ABOVE: The owner built the woodwork, mostly in Douglas fir; the mahogany fireplace surround was an early project.All photos by William Wright
A Santa Barbara native rescues a house built in 1919, adding period woodwork to the interior.
Just a nice little bungalow, I thought, in need of a new owner. The house was non-descript, painted gray with olive trim, the one that needed work on a quiet block of single-story bungalows. The cement porch had a huge crack, and the screen door looked like a study in Depression-era photography. The interior had been stripped of woodwork and fixtures. Out back was an expanse of dirt, kikuyu grass, and fleas. The bathroom, remodeled in the ’60s, was mint julep—no, that sounds nice. It was hospital-scrubs green. It had a gas-station toilet and a cheap-motel ceiling light.
But we’re do-it-yourselfers, and there was nothing here a sledgehammer couldn’t cure. My profession is to build things and to search for salvageable elements for my clients. Besides, the backyard was big and private, and most of the plaster still clung to lath like a cat on its way to a car ride. The foundation was solid, the windows south-facing. This house spoke to me and Diane.
Before we even moved in, we killed the fleas, then we rolled up all the dirty beige carpeting to expose oak floors. I borrowed a sandblaster and took the paint off the fireplace. Down came metal blinds that reminded me of a Humphrey Bogart movie. One of our happiest memories is handing out candy on that first Halloween, all of our stuff still in boxes.
Major work started with the kitchen. I was young and stupid back then, so I demolished it myself, down to the studs, with help from Diane. I took out part of the back wall to make the L-shaped room square and built a proper gable over the new kitchen area. We made do while I built the cabinets. It took a year and a half. Nails in the studs held pots and pans; an old sink was seated in plywood attached to the wall. An 8'-wide opening in the back wall awaited French doors. Our friends called it the hippie kitchen. Eventually I finished the cabinets—all made of Douglas fir, a humble and beautiful wood.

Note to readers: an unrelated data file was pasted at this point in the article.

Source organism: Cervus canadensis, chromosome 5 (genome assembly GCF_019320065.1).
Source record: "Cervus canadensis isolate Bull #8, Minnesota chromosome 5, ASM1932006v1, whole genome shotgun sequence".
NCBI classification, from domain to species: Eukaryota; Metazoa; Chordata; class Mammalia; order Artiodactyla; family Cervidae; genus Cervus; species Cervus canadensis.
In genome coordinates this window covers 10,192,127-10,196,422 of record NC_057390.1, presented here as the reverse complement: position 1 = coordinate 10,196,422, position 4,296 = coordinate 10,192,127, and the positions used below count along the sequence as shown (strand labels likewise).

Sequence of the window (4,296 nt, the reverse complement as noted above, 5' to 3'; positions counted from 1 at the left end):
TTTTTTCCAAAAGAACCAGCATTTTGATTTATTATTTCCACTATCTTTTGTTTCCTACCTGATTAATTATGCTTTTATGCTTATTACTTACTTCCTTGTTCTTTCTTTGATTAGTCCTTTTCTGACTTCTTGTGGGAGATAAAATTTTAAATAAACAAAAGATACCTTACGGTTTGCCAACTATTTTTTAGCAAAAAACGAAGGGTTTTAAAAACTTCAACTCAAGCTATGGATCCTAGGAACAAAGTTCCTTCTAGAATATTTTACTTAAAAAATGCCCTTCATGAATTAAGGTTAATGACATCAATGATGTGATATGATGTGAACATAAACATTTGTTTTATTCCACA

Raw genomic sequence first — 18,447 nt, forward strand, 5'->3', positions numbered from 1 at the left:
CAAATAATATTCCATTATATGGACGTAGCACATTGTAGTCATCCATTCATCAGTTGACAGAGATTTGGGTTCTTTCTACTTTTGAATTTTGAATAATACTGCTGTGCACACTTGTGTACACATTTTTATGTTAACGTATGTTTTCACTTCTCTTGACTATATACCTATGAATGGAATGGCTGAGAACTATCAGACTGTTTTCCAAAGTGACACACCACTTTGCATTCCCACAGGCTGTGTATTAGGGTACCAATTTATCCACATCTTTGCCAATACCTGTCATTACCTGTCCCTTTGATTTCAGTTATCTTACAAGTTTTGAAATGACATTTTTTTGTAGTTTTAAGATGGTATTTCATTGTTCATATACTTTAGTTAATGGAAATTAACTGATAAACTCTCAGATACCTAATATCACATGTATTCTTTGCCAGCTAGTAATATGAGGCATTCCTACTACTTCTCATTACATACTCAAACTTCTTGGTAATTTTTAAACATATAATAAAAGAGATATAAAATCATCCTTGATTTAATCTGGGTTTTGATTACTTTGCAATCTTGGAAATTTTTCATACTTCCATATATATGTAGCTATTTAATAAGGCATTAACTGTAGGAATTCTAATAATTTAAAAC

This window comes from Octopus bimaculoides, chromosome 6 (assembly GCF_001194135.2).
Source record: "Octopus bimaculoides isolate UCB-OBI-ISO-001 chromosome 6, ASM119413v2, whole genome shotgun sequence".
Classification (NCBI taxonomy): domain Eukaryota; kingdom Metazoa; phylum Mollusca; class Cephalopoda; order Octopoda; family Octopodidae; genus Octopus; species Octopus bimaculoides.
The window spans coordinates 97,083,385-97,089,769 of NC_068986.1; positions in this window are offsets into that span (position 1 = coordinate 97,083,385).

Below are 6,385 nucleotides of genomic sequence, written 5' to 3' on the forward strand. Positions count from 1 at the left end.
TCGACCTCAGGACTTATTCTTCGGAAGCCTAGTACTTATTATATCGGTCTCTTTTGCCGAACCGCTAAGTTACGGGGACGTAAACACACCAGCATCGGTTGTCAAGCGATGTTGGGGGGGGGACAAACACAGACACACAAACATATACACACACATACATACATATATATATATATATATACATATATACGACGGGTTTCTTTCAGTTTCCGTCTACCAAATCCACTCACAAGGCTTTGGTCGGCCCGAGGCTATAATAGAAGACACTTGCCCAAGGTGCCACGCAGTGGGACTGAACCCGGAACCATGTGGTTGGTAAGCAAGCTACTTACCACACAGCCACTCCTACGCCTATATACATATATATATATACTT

The washer, dryer, and water heater had been evicted to a new platform connected to the garage at the level of the future deck. It was all covered with blue tarps, and when the tarps disintegrated, it was time to build the deck and a redwood outbuilding for the utilities. A landscaper friend put in a sprinkler system and lawn. We planted apple, plum, and apricot trees; it’s been good to eat the fruits of our labors.
When we redid the bathroom, we used neighbors’ bathrooms while we waited for back-ordered tile. Luckily they seemed to be going on vacation in shifts. I’ve always insisted on using real plaster, not taped drywall. It holds up better and looks better once you develop an eye for it. The bathroom has veneer plaster (Unical) over blueboard.
By the time we tackled the main rooms, I had a more cohesive plan and had been buying vertical- and mixed-grain Douglas fir for some time, along with salvaged glass. I drew up detailed drawings, as I intended to mill and install wainscoting, built-in cabinets, new windows, new doors and jambs, and to use thin-coat plaster, with a warm color mixed in, above the wainscoting and on the ceiling. Our plasterer has since become very sought-after for his colored plasters in Santa Barbara.
I redid all the windows, taking the opportunity to upgrade exterior trim. The overall effect of the exterior work was to enhance an otherwise blockish original façade, giving it a slightly Japanese feeling, with all of the lines tapering outward slightly at their base for that “grounding” so loved during the Arts & Crafts period. Last but not least came the front porch. I created the stone piers, collecting beach rocks for six months and hauling them to the truck in my son’s red wagon. The stonework is my proudest achievement, as I’m not a mason.
This story was produced by Brian D. Coleman.